Usernames and passwords are the most common way to secure access to software accounts and data. But passwords don’t work — at least not as well as they should, and especially not the way they used to. Sophisticated phishing schemes, brute force attacks, social engineering, and the myriad other methods hackers and thieves have at their disposal to hijack accounts and steal data makes it clear that passwords alone are often not enough to keep data secure.
There are useful sites that can tell if your password is secure as well as provide tools for devising secure yet memorable passwords, but these offerings don’t solve the fundamental problem of passwords being guessed, stolen, or hacked.
Since passwords are so vulnerable, what can businesses do to keep their data safe from malicious intent? Multi-factor authentication is one effective method to help keep accounts and data safe.
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Multi-factor authentication requires users to present two or more of the following: something they know, something they have, and something they are.
- Something they know is familiar, and includes passwords and pin numbers. This first factor is the initial line of defense for most data.
- Something they have could include a cell phone or USB drive with a security token. This authentication factor can take many forms.
- Something they are includes biometric and highly individualized attributes like fingerprints or retinal scans. This is not as common a form of authentication because it requires more expensive hardware and time to implement, but it is very secure, despite how it’s portrayed in the movies.
Multi-factor authentication has been around for a long time. For example, before giving you cash, ATM machines require you to insert your debit card (something you have) and your pin number (something you know). However, even though it is a well-established security protocol, many companies still do not employ this tactic, to their own detriment.
The most common type of multi-factor authentication, as well as the easiest to deploy, features having the user present something they know (i.e. a password) as well as something they have (i.e. a cell phone that can receive a SMS message). In this scenario, the user enters his username and password and then is taken to a screen where he is asked for a code that is sent to his cell phone. This is how Google handles two-factor authentication.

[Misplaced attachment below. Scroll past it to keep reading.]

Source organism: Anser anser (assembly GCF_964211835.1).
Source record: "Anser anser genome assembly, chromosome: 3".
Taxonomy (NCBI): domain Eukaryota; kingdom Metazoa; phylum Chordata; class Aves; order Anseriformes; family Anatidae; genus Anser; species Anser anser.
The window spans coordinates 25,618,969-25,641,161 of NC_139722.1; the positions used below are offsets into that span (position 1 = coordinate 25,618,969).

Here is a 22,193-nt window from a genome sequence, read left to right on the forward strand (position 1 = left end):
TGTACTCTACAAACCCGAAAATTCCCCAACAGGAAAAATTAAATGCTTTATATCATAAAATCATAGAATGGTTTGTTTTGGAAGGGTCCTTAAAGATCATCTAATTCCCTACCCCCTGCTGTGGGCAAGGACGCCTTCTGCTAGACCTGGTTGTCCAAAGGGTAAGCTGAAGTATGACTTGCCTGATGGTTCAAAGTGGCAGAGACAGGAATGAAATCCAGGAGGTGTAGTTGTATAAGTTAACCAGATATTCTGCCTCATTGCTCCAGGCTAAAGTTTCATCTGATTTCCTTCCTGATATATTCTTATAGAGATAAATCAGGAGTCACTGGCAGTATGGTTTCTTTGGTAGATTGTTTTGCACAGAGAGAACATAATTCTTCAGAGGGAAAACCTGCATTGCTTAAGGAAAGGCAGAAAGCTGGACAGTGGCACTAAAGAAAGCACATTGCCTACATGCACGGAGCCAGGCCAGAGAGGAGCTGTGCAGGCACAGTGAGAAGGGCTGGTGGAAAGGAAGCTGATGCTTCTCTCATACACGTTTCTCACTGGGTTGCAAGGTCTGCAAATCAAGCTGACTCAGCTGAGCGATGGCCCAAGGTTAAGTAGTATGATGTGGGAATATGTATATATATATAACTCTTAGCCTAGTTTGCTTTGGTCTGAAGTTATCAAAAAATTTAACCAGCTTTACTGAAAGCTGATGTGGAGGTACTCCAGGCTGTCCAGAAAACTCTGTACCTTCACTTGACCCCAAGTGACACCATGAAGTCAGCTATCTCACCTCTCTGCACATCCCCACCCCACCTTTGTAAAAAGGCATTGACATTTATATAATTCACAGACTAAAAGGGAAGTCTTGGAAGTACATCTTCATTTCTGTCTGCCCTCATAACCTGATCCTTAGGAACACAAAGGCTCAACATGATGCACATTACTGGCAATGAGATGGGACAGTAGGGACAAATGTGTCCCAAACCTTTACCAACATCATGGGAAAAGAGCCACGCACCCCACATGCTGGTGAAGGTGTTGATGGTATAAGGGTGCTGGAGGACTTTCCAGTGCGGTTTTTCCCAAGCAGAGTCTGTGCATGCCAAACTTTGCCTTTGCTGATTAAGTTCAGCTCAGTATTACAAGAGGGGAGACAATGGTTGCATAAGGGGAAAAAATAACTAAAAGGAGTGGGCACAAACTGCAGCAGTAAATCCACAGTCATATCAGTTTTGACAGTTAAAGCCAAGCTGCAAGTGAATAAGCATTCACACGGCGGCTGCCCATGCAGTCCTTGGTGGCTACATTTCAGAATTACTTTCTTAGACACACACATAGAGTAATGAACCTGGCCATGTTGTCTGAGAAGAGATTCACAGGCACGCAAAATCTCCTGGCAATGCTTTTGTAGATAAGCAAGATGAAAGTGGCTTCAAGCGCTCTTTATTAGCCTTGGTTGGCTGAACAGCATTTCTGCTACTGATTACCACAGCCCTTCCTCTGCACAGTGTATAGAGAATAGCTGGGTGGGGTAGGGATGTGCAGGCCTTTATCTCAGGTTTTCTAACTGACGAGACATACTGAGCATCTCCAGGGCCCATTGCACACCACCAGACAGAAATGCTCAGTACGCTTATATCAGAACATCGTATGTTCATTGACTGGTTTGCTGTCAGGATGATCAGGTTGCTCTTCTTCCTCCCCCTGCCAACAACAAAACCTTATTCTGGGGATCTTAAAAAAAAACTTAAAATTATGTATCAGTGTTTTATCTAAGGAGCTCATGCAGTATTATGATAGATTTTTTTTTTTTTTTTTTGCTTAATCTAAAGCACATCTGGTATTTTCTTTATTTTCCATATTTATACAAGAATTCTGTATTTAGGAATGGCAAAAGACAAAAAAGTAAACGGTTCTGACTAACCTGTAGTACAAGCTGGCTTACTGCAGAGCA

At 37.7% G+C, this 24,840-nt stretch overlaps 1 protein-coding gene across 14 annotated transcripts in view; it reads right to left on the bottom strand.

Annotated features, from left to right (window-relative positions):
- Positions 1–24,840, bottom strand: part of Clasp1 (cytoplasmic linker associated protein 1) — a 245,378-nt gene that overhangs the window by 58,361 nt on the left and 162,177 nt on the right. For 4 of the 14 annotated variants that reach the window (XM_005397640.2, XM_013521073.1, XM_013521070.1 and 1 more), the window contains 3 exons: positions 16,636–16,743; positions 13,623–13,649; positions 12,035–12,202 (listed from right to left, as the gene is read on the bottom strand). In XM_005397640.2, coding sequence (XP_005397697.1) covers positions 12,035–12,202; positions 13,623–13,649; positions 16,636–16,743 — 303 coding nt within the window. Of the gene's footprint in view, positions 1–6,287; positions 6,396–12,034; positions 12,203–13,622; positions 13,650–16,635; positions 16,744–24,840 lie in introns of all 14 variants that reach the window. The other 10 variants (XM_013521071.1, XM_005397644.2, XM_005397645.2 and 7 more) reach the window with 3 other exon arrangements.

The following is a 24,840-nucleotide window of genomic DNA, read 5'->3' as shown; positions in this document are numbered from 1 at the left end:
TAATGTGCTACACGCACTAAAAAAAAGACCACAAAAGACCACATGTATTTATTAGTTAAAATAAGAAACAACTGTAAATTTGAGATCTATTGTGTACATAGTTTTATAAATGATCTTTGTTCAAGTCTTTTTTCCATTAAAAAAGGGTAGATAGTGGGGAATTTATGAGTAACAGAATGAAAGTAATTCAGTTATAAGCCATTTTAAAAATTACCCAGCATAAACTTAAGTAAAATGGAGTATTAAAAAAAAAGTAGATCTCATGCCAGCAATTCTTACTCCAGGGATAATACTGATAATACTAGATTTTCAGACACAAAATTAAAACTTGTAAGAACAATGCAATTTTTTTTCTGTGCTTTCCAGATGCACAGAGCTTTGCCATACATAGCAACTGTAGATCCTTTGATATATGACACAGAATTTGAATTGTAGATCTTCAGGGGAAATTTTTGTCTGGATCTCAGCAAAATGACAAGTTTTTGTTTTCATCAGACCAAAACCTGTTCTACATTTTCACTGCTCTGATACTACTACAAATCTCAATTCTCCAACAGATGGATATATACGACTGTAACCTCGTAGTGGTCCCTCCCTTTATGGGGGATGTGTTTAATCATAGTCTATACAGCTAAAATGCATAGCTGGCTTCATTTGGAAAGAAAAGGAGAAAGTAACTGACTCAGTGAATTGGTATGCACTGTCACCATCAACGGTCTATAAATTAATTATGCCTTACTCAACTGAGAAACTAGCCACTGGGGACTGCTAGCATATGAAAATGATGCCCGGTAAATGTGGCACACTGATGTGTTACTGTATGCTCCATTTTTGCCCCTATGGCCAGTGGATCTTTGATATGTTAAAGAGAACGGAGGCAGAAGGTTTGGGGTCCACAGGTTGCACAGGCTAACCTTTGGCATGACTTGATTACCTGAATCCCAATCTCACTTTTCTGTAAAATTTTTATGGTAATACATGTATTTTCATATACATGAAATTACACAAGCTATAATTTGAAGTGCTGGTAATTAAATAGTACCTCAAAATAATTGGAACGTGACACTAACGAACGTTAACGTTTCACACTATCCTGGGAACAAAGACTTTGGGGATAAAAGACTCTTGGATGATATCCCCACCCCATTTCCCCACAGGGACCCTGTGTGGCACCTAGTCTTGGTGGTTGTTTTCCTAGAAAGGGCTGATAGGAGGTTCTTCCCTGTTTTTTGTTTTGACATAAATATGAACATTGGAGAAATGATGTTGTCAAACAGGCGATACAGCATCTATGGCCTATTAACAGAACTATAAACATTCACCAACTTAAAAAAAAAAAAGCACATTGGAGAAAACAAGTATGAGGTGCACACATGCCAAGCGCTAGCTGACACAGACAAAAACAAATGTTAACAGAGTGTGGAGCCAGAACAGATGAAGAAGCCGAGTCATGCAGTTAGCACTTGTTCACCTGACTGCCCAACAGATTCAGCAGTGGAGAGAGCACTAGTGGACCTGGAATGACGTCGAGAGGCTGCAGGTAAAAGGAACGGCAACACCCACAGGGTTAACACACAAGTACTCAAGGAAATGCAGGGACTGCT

Consumer-facing sites like Google and Twitter make it easy to reset passwords. And Google also makes it simple to set up multi-factor verification to protect your account with their service. There is no reason why it should be any harder for businesses. It is especially important to have multi-factor authentication in place to secure the sensitive data housed on mainframes and enterprise systems.
Help Desk calls for password resets are inherently risky and vulnerable to social engineering since the IT worker receiving the call may not have a reliable way to identify the person on the other end of the phone. There is a risk that a hacker could trick a Help Desk worker into giving out or resetting a password that he should not have access to. For managing password resets in the enterprise, technology is a more secure way to handle the process. Software that automates the password reset process eliminates the risk of IT being manipulated to give out and resetting passwords for the wrong people, thus granting them access to sensitive data.
The security benefits of multi-factor authentication cannot be overstated. For organizations with sensitive data that need the highest levels of security, multi-factor authentication is a must. Ready to get rolling with multi-factor authentication in your organization? Read about our self-service mainframe software package, ReACT, which offers the convenience of automating password resets as well as the security of multi-factor authentication.